New Diet May Help Treat Crohn Disease in Pediatric Patients

The Crohn’s disease Exclusion Diet may help to increase the food options available for many children with the condition.

Restrictive diets may be effective in treating Crohn disease, especially among pediatric patients, according to a study published online in Nutrition in Clinical Practice. Unfortunately, these restrictive diets can be difficult and necessitate a family commitment for several months.

However, a new diet called Crohn’s disease Exclusion Diet (CDED) may help to increase the food options available for many children with the condition. For the study, the authors evaluated the efficacy of CDED compared with exclusive enteral nutrition (EEN) for remission induction of patients with Crohn disease.

EEN involves a liquid polymeric enteral formula delivered orally as the lone source of nutrition for 6 to 8 weeks and is considered a first-line treatment for pediatric patients with Crohn disease, according to the study.

CDED, which combines a specific whole-food diet with partial EN, was created to reduce exposure to dietary components found to cause adverse effects on the microbiome and intestinal barrier.

Phase 1 of the diet involves a remission induction period for 6 weeks in which 50% of energy is derived from strictly determined food types and quantities, whereas the remaining 50% comes from enteral formula. In phase 2, patients are allowed a broader spectrum of foods for 6 weeks. The final maintenance phase of the diet lasts approximately 9 months.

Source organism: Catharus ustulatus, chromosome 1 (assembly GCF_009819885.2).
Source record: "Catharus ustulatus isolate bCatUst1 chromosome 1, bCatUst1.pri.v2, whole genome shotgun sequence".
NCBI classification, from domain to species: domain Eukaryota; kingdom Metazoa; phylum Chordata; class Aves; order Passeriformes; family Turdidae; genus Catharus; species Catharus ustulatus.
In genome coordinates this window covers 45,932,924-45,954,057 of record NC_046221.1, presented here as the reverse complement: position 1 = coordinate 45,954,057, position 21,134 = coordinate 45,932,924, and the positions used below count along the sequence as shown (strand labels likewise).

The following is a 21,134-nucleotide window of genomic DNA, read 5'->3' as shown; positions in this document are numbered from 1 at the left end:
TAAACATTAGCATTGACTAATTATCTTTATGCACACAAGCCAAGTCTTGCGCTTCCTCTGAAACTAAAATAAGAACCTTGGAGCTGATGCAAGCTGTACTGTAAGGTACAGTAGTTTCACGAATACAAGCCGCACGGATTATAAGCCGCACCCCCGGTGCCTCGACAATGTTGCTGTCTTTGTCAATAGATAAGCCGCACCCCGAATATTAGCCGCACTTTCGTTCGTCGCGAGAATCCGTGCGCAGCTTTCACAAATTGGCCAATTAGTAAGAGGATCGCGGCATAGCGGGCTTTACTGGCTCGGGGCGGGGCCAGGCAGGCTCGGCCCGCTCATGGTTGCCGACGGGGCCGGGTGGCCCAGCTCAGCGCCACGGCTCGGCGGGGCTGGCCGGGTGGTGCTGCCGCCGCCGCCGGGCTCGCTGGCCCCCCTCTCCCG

Although promising, the data on efficacy are scarce and were limited to a single randomized controlled trial and various case reports. In the retrospective analysis, the investigators examined 61 pediatric patients with Crohn disease and a median age of 14.4 years. Each patient was treated with CDED plus partial EN or with EEN.

Eighty percent of the patient population assigned to the CDED arm underwent 1 to 2 weeks of EEN before beginning the predetermined study diet. The investigators also gathered data from the medical charts of the entire patient population before the introduction of diet therapy, as well as at the conclusion of phase 1 of the study.

The results showed that 68.9% (n = 42) of patients achieved remission, including 65.9% (n = 27) of the EEN group and 75% (n = 20) of the CDED and PEN arm. Among the 14 patients in the EEN group who did not achieve remission, 12 prematurely stopped the treatment.

The investigators did not find a significant difference in the failure of nutrition therapies between the competing arms (= .469), however, patients in the CDED arm had significantly higher weight gain (P = .002) and increases in body mass index (BMI) z-scores (= .001).

There was also no difference in disease activity, disease location, duration of symptoms, and presence of upper gastrointestinal or perianal disease, laboratory parameters, failure of nutrition therapy, and the need for corticosteroids between the 2 groups.

“Treatment with CDED + PEN (with prior 1–2 weeks of EEN) has comparable efficacy to EEN therapy alone in inducing remission in children with CD, and it leads to better weight gain,” the authors wrote.

Reference

Modified Crohn's disease exclusion diet is equally effective as exclusive enteral nutrition: Real-world data. Nutrition in Clinical Practice. August 2, 2021. Accessed August 8, 2021.